Like in Chesnut, retroactive application of the 2007 amendment to Indiana Code section 11-8-8-19 would lead to absurd and unreasonable results when we look at the amendment in context with other statutes dealing with the same subject matter passed by the legislature at the same time. Along with the 2007 amendment to Indiana Code section 11-8-8-19, and effective on the same date as that amendment, the General Assembly enacted a statute that allowed a sex offender to petition for a change in registration status if
due to a change in federal or state law after June 30, 2007, an individual who engaged in the same conduct as the offender:
(1) would not be required to register under this chapter; or
(2) would be required to register under this chapter but under less restrictive conditions than the offender is required to meet.
Ind. Code § 11-8-8-22 (2007).11 The statute then went on to explain that a court could grant the petition, if after a hearing, the court found:
(1) The law requiring the petitioner to register as an offender has changed since the date on which the petitioner was initially required to register.
(2) If the petitioner who was required to register as an offender before the change in law engaged in the same conduct after the change in law occurred, the petitioner would:
(A) not be required to register as an offender; or
(B) be required to register as an offender, but under less restrictive conditions.
Id. The court, however, still retained discretion to deny a petition even after making the required findings. Id. Thus, the General Assembly provided a mechanism for offenders like Smith to seek removal or modification of their registration obligation—even though Smith chose not to avail himself of this procedure. It seems absurd to us that the General Assembly would intend its 2007 amendment to Indiana Code section 11-8-8-19 to have an automatic retroactive application when, at the same time: (1) the legislature enacted a provision allowing offenders to petition the court for a change in their registration obligation based upon contemporaneous or subsequent changes made in the law, and (2) that provision gave trial courts discretion to deny such petition even if the petitioner established the required factual findings. Therefore, we hold the General Assembly intended its 2007 act exempting those convicted of Class D felony sexual battery from a lifetime registration obligation to be given prospective application only. See Brown v. State, 947 N.E.2d 486, 492 (Ind. Ct. App. 2011) (holding amended credit time statute was not meant to apply retroactively because applying it retroactively would lead to unreasonable and absurd results), trans. denied.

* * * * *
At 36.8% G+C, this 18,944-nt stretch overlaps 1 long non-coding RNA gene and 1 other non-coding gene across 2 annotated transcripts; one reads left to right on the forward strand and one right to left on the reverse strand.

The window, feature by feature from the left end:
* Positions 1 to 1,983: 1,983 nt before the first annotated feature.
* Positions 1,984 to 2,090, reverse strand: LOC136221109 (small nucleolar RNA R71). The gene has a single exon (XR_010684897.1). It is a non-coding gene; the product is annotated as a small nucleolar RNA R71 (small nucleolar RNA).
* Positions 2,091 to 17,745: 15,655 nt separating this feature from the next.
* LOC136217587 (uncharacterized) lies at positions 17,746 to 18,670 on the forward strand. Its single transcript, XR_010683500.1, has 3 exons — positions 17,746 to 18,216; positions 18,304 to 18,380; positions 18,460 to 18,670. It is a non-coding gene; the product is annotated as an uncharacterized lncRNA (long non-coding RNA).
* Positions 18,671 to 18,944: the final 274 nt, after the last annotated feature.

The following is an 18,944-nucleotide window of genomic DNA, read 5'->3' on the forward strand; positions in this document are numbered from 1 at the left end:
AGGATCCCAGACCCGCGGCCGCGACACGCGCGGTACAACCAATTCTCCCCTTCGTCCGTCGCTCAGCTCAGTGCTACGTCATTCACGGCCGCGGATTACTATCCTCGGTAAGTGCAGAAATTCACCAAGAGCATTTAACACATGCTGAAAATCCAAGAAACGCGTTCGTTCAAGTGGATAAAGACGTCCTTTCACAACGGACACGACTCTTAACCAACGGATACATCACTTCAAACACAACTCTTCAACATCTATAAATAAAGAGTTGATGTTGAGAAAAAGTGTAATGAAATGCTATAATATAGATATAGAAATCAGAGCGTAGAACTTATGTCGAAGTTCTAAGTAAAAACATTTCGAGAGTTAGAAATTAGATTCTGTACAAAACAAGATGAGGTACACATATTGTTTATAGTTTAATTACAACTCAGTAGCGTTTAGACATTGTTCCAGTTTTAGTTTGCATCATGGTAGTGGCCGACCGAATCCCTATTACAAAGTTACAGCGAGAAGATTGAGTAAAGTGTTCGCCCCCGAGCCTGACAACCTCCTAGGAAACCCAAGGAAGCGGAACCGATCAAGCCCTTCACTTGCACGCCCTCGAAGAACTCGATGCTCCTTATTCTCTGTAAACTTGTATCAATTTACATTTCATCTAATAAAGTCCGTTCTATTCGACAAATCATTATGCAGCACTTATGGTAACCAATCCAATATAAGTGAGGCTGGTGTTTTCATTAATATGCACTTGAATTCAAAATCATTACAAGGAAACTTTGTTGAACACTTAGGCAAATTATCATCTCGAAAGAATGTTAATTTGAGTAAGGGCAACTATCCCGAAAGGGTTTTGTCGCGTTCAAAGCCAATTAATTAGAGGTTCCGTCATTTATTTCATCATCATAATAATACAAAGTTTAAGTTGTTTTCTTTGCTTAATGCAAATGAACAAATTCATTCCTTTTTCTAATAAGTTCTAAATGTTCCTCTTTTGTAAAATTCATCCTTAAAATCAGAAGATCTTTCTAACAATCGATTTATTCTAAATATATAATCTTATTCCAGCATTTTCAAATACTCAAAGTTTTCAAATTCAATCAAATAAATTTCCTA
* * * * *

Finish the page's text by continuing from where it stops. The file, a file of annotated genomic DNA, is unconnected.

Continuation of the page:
2.2 Constitutional Challenges
 Notwithstanding the prospective application of the 2007 amendments, Smith contends requiring him to register for life violates his rights under Article I, Section 23 of the Indiana Constitution, which provides: “The General Assembly shall not grant to any citizen, or class of citizens, privileges or immunities, which, upon the same terms, shall not equally belong to all citizens.” We evaluate whether a statute passes muster under this provision of the Indiana Constitution by employing a two-part test. Minton v. State, 802 N.E.2d 929, 935 (Ind. Ct. App. 2004), trans. denied. “First, the disparate treatment accorded by the legislation must be reasonably related to inherent characteristics that distinguish the unequally treated classes, and, second, the preferential treatment must be uniformly applicable and equally available to all persons similarly situated.” Id.
 However, Smith is not being unequally treated in comparison with a similarly situated class. To the extent Smith is being treated differently from other sex offenders, it is the direct result of his own choices. In Schaadt v. State, the defendant argued his sentence violated the Indiana Constitution's Privileges and Immunities Clause because the maximum sentence for his crime following the General Assembly's 2014 criminal code revision would be less than the sentence the trial court imposed. 30 N.E.3d 1, 2-3 (Ind. Ct. App. 2015), trans. denied. We nonetheless rejected this argument because the criminal code revisions were not intended to apply retroactively. Id. at 3. We explained:
Our courts have consistently held that a change in penal statutes which applies only to those who commit their crimes after its effective date does not violate one's equal protection rights. This is so because the time of a crime is selected as an act of free will by the offender. The offender, not the State, chooses which statute applies.